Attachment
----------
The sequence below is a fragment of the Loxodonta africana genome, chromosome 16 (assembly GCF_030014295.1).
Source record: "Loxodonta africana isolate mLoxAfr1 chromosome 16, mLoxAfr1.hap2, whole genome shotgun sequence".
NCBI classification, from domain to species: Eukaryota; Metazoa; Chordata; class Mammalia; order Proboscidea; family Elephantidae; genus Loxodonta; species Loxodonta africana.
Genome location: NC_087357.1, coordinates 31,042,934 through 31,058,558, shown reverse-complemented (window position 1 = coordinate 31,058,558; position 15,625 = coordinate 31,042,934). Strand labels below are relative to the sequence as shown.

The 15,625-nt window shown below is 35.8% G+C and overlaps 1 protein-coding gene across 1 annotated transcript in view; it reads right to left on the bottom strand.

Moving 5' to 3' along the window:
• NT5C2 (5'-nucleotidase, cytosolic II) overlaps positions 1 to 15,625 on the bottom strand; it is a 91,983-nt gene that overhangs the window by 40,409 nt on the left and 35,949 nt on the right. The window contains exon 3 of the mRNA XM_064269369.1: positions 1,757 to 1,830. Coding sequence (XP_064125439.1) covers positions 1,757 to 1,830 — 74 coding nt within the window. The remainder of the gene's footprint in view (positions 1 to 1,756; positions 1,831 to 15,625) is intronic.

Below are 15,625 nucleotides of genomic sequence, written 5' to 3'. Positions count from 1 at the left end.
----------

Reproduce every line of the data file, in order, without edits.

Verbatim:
The sequence below is a fragment of the Loxodonta africana genome, chromosome 16 (assembly GCF_030014295.1).
Source record: "Loxodonta africana isolate mLoxAfr1 chromosome 16, mLoxAfr1.hap2, whole genome shotgun sequence".
NCBI classification, from domain to species: Eukaryota; Metazoa; Chordata; class Mammalia; order Proboscidea; family Elephantidae; genus Loxodonta; species Loxodonta africana.
Genome location: NC_087357.1, coordinates 31,042,934 through 31,058,558, shown reverse-complemented (window position 1 = coordinate 31,058,558; position 15,625 = coordinate 31,042,934). Strand labels below are relative to the sequence as shown.

The 15,625-nt window shown below is 35.8% G+C and overlaps 1 protein-coding gene across 1 annotated transcript in view; it reads right to left on the bottom strand.

Moving 5' to 3' along the window:
• NT5C2 (5'-nucleotidase, cytosolic II) overlaps positions 1 to 15,625 on the bottom strand; it is a 91,983-nt gene that overhangs the window by 40,409 nt on the left and 35,949 nt on the right. The window contains exon 3 of the mRNA XM_064269369.1: positions 1,757 to 1,830. Coding sequence (XP_064125439.1) covers positions 1,757 to 1,830 — 74 coding nt within the window. The remainder of the gene's footprint in view (positions 1 to 1,756; positions 1,831 to 15,625) is intronic.

Below are 15,625 nucleotides of genomic sequence, written 5' to 3'. Positions count from 1 at the left end.